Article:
Tube Talk: Watching history unfold

This frame grab provided by C-SPAN shows Sen. Chris Murphy, D-Conn. speaking on the floor of the Senate on Capitol Hill in Washington, Wednesday, June 15, 2016, where he launched a filibuster demanding a vote on gun control measures. The move comes three days after people were killed in a mass shooting in Orlando. (Senate Television via AP)

By Paula Hendrickson

Last week, the unthinkable happened: I was engrossed by C-SPAN 2.

In fact, hundreds of thousands of people, if not more, tuned in to watch history happen live, on TV, as Connecticut Senator Chris Murphy launched a good old-fashioned American filibuster in order to get the United States Senate to add the topic of gun violence to its current agenda. This wasn’t Murphy’s first attempt to draw lawmakers’ attention to the issue – he also made an impassioned plea shortly after the December 2015 Sandy Hook Elementary School massacre happened in his home state – but this was his most dramatic.

Most television news outlets were so busy covering the horrific story of the Orlando shootings that the filibuster barely made it into their broadcasts until it was nearly over. I learned about the filibuster because it was trending on social media. I was surprised by how captivated people were by the filibuster, even into its 14th hour. I was riveted, too.

Being accustomed to thinking our elected officials spend most of their time schmoozing with lobbyists to secure campaign contributions, it was refreshing to see Murphy,  supported by upwards of 40 of his colleagues, stand tall and refuse to cede the floor until his opposition agreed to allow votes on two proposed gun control measures.

Best of all, Murphy and his supporters used the entire filibuster to discuss gun violence and issues tied to the controversial subject. That stands in sharp contrast to other recent filibusters that were mostly a series of often off-topic ramblings designed not to get an issue before the Senate, but to block votes from taking place.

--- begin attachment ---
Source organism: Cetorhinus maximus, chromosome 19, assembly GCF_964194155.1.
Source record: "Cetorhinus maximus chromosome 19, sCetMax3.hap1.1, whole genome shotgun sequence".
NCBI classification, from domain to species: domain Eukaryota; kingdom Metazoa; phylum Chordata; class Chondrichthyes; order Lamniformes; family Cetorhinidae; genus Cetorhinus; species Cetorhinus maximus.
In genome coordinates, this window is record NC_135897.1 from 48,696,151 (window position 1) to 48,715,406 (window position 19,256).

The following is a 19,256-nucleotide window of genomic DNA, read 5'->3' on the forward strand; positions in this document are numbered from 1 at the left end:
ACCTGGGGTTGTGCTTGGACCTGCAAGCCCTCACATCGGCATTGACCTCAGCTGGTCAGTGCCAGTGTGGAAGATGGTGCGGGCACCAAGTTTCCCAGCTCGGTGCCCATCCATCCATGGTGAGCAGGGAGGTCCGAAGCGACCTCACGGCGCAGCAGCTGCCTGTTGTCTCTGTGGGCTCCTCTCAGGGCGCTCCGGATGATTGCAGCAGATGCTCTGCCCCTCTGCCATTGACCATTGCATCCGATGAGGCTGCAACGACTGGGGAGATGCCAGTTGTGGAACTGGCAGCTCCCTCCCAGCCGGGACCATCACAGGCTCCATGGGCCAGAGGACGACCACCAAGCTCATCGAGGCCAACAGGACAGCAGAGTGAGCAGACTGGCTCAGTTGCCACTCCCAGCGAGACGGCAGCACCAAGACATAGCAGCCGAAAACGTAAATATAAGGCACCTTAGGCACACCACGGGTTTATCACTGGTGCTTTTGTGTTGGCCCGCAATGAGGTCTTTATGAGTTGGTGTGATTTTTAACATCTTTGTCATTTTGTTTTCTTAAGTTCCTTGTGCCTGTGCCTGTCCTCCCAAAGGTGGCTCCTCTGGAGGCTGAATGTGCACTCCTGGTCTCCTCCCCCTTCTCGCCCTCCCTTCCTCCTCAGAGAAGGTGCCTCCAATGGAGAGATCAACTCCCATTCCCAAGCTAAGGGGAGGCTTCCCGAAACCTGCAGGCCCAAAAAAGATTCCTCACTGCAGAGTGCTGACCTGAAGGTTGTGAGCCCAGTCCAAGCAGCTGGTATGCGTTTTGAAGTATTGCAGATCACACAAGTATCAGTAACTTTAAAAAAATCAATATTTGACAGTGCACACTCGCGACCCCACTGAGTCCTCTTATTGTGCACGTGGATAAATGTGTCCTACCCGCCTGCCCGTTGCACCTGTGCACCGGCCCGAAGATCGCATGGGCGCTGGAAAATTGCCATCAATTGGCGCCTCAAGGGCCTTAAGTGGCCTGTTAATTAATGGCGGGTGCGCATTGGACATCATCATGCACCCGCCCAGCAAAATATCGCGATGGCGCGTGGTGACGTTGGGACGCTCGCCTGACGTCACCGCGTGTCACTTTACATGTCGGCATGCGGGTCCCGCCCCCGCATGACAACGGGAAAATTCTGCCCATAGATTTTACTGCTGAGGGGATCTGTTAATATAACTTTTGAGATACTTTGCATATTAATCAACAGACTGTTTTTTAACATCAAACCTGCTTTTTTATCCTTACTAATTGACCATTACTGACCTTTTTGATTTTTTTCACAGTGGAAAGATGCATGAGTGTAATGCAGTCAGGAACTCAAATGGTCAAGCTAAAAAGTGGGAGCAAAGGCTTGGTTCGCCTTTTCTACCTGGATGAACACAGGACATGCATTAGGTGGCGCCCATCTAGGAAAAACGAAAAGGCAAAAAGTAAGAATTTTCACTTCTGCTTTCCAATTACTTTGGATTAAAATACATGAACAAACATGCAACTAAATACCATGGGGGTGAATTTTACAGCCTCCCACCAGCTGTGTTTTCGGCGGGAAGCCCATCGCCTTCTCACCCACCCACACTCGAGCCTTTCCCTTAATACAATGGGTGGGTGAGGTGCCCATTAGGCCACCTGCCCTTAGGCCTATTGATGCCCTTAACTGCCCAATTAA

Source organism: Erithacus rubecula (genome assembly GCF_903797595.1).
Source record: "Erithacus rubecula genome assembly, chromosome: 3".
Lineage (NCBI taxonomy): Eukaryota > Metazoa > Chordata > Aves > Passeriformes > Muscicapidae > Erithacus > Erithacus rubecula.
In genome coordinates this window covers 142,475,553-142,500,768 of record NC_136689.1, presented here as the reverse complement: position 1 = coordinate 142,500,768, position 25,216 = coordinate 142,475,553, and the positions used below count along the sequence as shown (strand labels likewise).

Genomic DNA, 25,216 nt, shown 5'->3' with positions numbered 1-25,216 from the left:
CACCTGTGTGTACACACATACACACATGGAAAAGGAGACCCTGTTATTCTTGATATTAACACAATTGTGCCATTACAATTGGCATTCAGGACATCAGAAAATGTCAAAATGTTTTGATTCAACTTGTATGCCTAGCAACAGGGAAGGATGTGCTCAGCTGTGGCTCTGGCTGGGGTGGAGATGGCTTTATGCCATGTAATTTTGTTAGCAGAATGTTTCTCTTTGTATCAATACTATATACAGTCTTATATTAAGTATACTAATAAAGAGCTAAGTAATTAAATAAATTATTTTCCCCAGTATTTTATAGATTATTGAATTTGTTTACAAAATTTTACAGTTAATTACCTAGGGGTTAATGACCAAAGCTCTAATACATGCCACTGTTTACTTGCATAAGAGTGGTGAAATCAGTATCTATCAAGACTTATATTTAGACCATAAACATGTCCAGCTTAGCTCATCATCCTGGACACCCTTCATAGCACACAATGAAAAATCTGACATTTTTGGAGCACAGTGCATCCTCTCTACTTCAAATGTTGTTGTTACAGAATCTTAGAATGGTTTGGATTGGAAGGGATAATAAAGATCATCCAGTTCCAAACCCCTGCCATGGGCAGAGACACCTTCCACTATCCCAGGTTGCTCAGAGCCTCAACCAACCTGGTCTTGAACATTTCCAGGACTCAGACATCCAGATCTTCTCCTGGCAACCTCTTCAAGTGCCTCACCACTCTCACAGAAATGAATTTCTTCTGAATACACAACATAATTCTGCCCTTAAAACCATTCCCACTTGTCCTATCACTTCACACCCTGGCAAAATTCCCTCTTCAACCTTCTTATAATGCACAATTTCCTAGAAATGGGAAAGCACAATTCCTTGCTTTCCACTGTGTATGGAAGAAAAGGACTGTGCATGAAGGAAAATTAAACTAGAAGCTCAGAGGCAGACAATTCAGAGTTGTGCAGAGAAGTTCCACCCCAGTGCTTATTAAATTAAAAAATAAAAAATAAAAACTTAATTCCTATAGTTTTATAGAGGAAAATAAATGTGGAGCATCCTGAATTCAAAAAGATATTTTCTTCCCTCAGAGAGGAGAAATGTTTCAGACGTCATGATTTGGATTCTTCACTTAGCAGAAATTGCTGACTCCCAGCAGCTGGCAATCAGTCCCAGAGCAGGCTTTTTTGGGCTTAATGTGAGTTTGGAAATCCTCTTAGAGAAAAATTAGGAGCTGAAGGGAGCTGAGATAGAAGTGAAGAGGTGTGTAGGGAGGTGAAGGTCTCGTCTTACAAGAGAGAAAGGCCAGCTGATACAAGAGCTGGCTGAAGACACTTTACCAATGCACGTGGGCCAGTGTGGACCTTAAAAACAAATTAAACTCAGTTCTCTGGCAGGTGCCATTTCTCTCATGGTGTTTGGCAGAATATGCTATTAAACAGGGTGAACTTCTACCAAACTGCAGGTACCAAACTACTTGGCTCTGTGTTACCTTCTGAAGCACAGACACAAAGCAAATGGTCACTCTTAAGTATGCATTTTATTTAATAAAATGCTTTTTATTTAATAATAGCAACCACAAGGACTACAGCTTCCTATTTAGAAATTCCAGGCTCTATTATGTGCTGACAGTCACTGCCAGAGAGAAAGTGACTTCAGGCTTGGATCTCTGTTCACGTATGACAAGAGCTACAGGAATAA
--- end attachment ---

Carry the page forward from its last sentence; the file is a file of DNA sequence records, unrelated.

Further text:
Once I finally found C-SPAN 2 and tuned into Wednesday night’s filibuster, I thought: This is just like Mr. Smith Goes to Washington, only thanks to social media unlike Jimmy Stewart, Chris Murphy doesn’t need to filibuster more than a day before public support finally pours in. It also reminded me of Mellie’s filibuster on last fall’s mid-season finale of Scandal. Only Murphy’s filibuster played out in real time.

This was, quite literally, a living, breathing civics lesson. Live, on TV.

Sadly, it was also a bitter history lesson as Murphy’s colleagues stepped up to speak (allowing Murphy short breaks from speaking) and reminded us of the litany of mass shootings of the past decade or so. It is sobering to realize how inured we, as a culture, have become to gun violence. Some mass shootings – defined as shootings with at least three victims – barely make the news anymore. We should be ashamed.

The discussion on the floor wasn’t about taking guns away from law abiding citizens, or banning all guns. It was about the need for better background checks for people who want to buy guns, the closing the “private sales” loophole that allows people to buy assault weapons at gun shows or online without a background check, and banning people on the No Fly List from legally purchasing weapons.

Something clearly needs to be done to help prevent unstable people bent on destruction from getting assault weapons while still retaining the rights of law abiding citizens to own guns if they wish. Yet even after the Orlando massacre, the subject of gun violence wasn’t even on the Senate’s agenda. Senator Murphy’s bold stand caused individual Americans to call, tweet, and email their Senators to encourage them to address a very serious issue – and simultaneously gave C-SPAN 2 what must have been its highest ratings in years.

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